Based on the news coming out of China, that much-anticipated day came even earlier than expected.


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As China basks in these encouraging developments and its president takes a very public victory lap, the spread of the virus shows no signs of slowing elsewhere including in heavily ravaged Italy, which recently enacted an unprecedented nationwide shut-down for all 60 million of its residents following a regional quarantine that was limited to the country’s northern regions. This week, Italy also recorded the highest single-day fatality rate—168 people killed by the virus in 24 hours—since the outbreak began.

The United States, particularly the Seattle metro area and suburban New York City, has also experienced an alarming uptick in confirmed cases over the last several days.


Source: The Architects Newspaper


The Kingspan TEK Building System of structural insulated panels (SIPs) has provided the bespoke, thermally efficient shell for a minimalist pavilion at Eton College’s Willowbrook Outdoor Sports Centre.

The stunning single-storey building, designed by Lewandowski Architects, sits at the centre of the site and provides a range of facilities including changing rooms, toilets and a kitchen along with a roof-top viewing platform. Feltham Construction managed work on the project which included the demolition of the building’s outdated predecessor. Wood was a key part of the material palette with charred timber fitted for the outer cladding and birch-ply boards fitted internally. This approach extended to the structure, with Bentley SIP Systems using the Kingspan TEK Building System for the walls of the structural shell.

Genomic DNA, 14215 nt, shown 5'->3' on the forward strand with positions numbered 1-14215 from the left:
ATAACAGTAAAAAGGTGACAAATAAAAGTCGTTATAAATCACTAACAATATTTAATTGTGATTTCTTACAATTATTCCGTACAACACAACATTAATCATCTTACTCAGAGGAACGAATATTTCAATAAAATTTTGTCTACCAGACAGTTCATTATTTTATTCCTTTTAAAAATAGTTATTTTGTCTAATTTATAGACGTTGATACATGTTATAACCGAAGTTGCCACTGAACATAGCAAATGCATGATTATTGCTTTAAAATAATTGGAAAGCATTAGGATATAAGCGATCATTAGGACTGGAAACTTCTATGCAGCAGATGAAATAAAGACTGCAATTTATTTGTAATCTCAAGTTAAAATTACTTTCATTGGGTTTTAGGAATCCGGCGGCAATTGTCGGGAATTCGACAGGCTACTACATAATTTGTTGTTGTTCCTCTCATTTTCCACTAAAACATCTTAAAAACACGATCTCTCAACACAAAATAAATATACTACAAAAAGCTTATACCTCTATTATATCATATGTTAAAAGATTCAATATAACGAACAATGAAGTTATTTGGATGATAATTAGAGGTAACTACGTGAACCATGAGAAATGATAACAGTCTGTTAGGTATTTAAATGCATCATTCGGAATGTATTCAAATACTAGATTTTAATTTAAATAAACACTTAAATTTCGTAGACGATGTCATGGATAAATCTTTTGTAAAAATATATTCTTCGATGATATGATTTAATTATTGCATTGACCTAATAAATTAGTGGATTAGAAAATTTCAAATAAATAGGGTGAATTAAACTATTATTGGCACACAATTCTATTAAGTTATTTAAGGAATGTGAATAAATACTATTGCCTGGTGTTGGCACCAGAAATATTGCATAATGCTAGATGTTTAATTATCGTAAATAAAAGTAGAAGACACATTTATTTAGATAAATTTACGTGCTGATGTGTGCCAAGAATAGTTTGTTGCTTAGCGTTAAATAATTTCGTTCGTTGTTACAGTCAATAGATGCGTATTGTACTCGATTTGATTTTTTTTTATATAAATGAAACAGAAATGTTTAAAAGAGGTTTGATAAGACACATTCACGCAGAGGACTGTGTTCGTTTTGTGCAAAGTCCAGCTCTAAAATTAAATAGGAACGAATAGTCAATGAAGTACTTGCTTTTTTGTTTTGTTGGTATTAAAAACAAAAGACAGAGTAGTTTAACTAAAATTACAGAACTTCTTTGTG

Kingspan TEK Building System is formed from SIPs with a high performance, rigid insulation core autohesively bonded between two OSB/3 facings. 142mm thick Kingspan TEK panels were selected for the walls of the pavilion. As Kingspan TEK Delivery Partners, Bentley SIP Systems oversaw the design and factory cutting of the panels before delivering them to site.

David Bentley from Bentley SIP Systems discussed the project:

“The Kingspan TEK Building System was specified by Lewandowski Architects at the pre-tender stage and we worked with them from that point to the erection of the building shell. The System was chosen both because of its excellent insulation properties and because it could facilitate a fast-track construction programme. As we pre-cut each panel to the project’s specific requirements, we were easily able to incorporate features such as the structural steel which supports the retractable glazing to the front of the building.”